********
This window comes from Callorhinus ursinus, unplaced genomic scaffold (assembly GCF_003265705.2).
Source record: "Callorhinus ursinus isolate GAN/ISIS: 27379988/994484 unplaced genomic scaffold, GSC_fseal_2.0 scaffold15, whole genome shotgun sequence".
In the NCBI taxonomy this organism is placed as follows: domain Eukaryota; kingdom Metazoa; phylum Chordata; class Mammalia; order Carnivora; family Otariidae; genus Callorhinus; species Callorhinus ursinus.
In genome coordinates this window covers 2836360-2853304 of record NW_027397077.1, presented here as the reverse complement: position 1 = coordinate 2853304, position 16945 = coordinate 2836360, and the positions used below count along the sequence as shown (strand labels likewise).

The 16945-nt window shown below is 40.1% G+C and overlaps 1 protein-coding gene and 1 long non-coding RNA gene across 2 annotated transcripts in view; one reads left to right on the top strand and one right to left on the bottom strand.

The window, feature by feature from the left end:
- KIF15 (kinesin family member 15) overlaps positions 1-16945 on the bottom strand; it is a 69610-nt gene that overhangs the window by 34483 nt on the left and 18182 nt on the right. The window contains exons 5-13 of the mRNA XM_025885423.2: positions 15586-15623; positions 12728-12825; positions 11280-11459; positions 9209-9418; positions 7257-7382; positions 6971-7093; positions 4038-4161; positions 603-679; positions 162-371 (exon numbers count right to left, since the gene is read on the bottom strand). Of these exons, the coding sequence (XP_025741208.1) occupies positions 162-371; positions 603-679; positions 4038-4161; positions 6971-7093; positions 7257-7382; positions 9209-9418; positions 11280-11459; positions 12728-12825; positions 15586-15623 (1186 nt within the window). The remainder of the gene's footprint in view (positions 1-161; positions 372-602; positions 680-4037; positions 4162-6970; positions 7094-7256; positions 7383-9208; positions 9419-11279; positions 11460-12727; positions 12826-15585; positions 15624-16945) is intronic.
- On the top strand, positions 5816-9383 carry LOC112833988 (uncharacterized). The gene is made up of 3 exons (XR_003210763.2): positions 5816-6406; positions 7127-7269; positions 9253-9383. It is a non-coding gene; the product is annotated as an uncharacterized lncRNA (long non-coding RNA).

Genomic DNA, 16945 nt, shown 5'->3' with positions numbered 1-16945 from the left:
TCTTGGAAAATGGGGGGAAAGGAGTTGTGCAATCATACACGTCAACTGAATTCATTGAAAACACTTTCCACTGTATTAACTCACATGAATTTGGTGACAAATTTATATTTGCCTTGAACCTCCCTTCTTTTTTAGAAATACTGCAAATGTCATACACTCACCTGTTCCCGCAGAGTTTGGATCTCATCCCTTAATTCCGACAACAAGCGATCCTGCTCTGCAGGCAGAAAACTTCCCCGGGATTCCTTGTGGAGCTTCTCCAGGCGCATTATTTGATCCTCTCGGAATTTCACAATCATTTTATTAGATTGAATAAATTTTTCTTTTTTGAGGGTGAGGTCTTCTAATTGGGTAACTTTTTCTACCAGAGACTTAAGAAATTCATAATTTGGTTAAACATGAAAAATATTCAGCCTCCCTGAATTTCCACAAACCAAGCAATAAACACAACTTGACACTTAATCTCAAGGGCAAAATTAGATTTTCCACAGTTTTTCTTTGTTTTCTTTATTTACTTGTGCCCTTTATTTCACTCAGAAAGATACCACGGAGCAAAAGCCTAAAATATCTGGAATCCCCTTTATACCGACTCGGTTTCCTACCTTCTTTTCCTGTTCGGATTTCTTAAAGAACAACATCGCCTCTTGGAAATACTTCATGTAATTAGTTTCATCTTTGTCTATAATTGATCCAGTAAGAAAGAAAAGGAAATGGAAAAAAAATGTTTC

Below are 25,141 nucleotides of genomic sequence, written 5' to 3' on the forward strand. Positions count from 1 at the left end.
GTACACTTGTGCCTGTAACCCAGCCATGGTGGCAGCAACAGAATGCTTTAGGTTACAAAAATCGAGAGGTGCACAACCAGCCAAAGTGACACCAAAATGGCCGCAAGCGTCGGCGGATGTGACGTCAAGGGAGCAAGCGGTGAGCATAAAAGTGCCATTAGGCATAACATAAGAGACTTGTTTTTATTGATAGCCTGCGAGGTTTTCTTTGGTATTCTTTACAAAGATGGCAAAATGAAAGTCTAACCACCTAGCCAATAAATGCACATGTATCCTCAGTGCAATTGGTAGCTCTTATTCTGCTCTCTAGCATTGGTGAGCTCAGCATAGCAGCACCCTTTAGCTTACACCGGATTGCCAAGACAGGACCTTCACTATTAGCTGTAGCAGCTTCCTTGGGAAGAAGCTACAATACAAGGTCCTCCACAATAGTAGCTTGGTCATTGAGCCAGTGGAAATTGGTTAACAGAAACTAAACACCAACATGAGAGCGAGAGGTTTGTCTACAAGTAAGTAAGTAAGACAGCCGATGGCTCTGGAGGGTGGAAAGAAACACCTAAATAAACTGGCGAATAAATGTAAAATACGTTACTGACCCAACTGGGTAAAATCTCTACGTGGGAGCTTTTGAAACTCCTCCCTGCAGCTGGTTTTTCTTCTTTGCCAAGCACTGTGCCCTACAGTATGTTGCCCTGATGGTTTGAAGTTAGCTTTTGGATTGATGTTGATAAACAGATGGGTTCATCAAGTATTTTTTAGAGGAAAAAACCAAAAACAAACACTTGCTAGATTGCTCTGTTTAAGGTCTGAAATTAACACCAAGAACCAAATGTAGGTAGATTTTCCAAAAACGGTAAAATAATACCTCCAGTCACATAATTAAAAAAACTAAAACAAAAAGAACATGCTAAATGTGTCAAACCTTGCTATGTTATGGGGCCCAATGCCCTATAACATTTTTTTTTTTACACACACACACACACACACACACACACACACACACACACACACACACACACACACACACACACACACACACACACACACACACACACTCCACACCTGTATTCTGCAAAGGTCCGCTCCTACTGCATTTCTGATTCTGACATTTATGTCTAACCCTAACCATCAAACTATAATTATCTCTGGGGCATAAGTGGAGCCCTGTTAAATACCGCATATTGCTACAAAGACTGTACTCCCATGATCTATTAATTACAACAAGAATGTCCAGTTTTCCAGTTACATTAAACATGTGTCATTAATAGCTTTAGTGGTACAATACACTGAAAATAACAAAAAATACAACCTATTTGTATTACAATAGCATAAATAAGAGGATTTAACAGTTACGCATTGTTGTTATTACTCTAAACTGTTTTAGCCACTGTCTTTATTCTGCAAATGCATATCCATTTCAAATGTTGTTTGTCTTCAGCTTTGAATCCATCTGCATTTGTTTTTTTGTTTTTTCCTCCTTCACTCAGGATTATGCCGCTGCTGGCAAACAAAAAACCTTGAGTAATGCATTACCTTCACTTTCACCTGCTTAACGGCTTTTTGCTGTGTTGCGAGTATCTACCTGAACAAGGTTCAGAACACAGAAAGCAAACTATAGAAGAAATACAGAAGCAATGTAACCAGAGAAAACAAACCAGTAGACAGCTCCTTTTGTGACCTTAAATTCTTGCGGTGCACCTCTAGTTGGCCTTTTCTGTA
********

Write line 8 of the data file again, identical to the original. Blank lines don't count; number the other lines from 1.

- On the top strand, positions 5816-9383 carry LOC112833988 (uncharacterized). The gene is made up of 3 exons (XR_003210763.2): positions 5816-6406; positions 7127-7269; positions 9253-9383. It is a non-coding gene; the product is annotated as an uncharacterized lncRNA (long non-coding RNA).